By any chance, did you watch the Volunteer Manager Olympics last night? Oh my gosh, it was exhilarating. Volunteer managers from all over the globe participated in events showcasing the best practices in engaging volunteers. In case you didn’t get a chance to see it, these are a few of the event highlights:
Negative News Delivery to a Volunteer Curling: Wow, this is a tough event that takes skill, straight forward delivery, an eye for “spot on” results and messages that stick. Volunteers had to slide their “message stone” onto the button and curl around the “objection stones” in their way.
Volunteer Manager Juan deftly took gold by sliding his message stone onto the button (bullseye) when he took an errant volunteer aside and showed her a copy of the policies and procedures manual outlining the reasons she couldn’t accept jewelry from the client. He curled around her “objection stone,” her objection being that “the client insists and I don’t want to seem rude.” His stone was spot on because, when he explained the importance of clear boundaries, the volunteer not only understood the policy without getting angry, she vowed to help educate other volunteers on boundaries. Go Juan!
Volunteer Manager Darise took silver when she curled around a teen volunteer’s snide objection stone (“Don’t forget, my mom’s a senior manager!”) and stood her ground, saying, “no, you are not allowed to bring all your friends to hang out here, this is an organization doing meaningful work and we expect everyone to comply.” Darise said that she often practices in the mirror before having difficult conversations. Sure seems like that practice paid off!
Avoiding Disruptions and Setting Priorities Giant Slalom: This is an event that rings true for all volunteer managers. Barreling downhill towards a finish line, these Olympians had to get by the gates of distraction.
Volunteer Manager Gwen took her first gold medal in this event. She deftly navigated around the distraction gates by posting a sign on her closed-door that read, “Volunteer Planning Session 1:00-2:00 in progress. I will be available at 3:00.” This year she added a new skill and only checked her email twice in a day, which meant that she actually got some work done on a project. When Gwen accepted her medal she said, “I’m accepting this for all those volunteer managers out there who are struggling with constant disruptions and want them to know that they too, can set priorities.”
Volunteer Recruitment Snowboarding Halfpipe: This crowd pleasing event shows off volunteer managers’ creativity and flexibility. On the halfpipe of volunteer recruitment, volunteer managers perform their best tricks.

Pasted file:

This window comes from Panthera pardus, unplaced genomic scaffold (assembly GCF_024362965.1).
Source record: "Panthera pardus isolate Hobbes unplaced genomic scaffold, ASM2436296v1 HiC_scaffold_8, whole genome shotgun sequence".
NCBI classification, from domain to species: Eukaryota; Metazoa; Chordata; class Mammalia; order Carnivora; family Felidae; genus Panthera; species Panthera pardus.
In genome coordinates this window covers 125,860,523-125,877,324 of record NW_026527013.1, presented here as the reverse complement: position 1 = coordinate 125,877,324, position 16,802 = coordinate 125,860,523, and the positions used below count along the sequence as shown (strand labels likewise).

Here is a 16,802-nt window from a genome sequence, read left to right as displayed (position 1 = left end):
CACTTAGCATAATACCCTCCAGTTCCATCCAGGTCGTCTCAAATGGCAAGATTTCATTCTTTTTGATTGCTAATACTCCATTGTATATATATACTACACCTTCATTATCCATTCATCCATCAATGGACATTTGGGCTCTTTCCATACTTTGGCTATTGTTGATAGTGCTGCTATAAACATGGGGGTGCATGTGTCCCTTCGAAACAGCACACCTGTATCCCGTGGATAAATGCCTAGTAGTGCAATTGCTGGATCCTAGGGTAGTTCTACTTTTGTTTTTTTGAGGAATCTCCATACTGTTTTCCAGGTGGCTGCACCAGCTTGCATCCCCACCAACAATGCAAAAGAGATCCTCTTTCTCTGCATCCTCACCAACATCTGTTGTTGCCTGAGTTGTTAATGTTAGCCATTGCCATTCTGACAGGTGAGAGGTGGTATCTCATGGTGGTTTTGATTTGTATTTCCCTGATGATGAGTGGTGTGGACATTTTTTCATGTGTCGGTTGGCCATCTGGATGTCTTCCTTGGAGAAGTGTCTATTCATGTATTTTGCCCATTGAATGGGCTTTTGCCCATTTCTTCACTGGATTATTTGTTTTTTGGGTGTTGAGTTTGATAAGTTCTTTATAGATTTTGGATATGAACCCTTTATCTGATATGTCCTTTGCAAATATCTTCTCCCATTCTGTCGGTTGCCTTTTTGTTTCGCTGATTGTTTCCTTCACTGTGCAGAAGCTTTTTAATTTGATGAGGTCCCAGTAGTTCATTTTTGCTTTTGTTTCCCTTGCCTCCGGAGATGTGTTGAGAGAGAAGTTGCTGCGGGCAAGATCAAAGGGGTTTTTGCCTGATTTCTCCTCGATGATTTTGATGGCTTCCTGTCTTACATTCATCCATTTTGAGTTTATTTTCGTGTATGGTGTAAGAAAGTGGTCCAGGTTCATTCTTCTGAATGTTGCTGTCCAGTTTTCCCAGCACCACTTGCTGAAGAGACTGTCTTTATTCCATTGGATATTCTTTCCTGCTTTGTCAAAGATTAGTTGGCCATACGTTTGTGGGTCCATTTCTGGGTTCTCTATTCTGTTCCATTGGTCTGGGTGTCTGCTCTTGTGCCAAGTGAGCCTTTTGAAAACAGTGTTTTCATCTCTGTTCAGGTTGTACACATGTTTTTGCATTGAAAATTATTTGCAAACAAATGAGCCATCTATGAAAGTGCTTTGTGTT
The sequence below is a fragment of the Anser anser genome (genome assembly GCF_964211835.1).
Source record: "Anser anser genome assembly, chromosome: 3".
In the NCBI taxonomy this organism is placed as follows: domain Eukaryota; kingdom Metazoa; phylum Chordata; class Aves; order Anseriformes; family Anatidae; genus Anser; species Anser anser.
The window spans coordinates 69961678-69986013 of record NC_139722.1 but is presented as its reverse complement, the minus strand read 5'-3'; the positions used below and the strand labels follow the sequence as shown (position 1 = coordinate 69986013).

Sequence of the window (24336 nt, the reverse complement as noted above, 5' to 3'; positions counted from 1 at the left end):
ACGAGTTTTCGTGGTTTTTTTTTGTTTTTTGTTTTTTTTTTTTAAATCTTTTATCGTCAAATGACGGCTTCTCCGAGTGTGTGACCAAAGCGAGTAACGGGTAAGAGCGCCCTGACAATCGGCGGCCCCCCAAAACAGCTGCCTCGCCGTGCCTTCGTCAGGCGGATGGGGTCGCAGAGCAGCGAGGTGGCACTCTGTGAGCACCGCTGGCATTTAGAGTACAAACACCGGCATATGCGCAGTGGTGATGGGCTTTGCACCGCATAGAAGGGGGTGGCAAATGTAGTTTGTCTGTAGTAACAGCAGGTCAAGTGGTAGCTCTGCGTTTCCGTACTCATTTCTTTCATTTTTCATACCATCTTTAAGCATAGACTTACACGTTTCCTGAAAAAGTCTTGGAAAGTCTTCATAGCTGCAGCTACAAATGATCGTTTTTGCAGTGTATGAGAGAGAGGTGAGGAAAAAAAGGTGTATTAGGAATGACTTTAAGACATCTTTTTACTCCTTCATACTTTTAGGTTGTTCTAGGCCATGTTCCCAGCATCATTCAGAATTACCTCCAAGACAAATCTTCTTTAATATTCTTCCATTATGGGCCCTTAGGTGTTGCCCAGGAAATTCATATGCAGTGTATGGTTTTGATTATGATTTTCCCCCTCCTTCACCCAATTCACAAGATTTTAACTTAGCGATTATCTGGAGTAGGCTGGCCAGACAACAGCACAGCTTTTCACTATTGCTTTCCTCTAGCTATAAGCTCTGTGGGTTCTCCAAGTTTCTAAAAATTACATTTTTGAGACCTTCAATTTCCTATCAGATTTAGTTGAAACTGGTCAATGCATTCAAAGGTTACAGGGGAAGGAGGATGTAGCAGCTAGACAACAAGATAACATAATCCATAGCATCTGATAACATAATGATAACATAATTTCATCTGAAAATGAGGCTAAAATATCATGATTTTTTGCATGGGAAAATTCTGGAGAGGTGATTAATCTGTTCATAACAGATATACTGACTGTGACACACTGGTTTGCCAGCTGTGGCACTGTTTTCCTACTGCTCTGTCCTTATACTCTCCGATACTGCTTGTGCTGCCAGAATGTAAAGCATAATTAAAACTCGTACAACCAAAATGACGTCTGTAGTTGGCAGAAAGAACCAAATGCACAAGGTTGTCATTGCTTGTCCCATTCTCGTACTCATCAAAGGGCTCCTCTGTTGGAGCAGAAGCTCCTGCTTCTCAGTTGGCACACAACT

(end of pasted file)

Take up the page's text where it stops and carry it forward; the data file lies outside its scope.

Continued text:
The gold went to Volunteer Manager Amir after the judges scored a record 95.7 for his recruitment run. Putting down tricks such as ‘creating a volunteer recruitment task force’ and ‘revamping the organization’s website to include easier access for prospective volunteers’ gave him a solid start. But the biggest cheer was when Amir threw in his signature trick, the “Amir Woo a Volunteer” where he equips staff and volunteers with business cards that read, “We Want You to Volunteer, call this number.” Amir told reporters, “trying new ideas paved the way for my gold medal run. Not everything works, but I’ll try it and see what does.” Thanks Amir, you make me want to try something new!
Volunteer Sustainability Ice Dancing: In this visually stunning event, pairs of volunteer managers from unrelated organizations perform a volunteer retention ice dance together to inspire volunteer sustainability. It is the epitome of cooperation and working in unison for volunteer engagement.
Two newcomers and this year’s gold medalists, Volunteer Manager Jason and Volunteer Manager Yumiko took the arena by storm when they ice danced to “We Are Family” by Sister Sledge. Jason, who manages volunteers at a museum and Yumiko, who leads volunteers at a woman’s shelter performed a magical twizzle. They cooperatively shared volunteers by assessing their volunteers’ talents and referring idle volunteers to each other. They also alternated providing training and continuing education to both groups of volunteers which built a camaraderie and inspired volunteers to help both organizations. Jason and Yumiko received a standing ovation. At the podium, a joyful Yumiko said, “It’s so great to see our volunteers working to help both of our organizations. It makes Jason and I proud when our volunteers get together and share ideas.” Jason agreed as he hugged Yumiko. “We feel it’s about thinking of the volunteers’ needs and not about being selfish.” Congrats Jason and Yumiko, you two are the future of our sport.
Wow, I’m hoarse from cheering. What a great representation of our sport, er profession. The future of volunteer engagement is looking bright.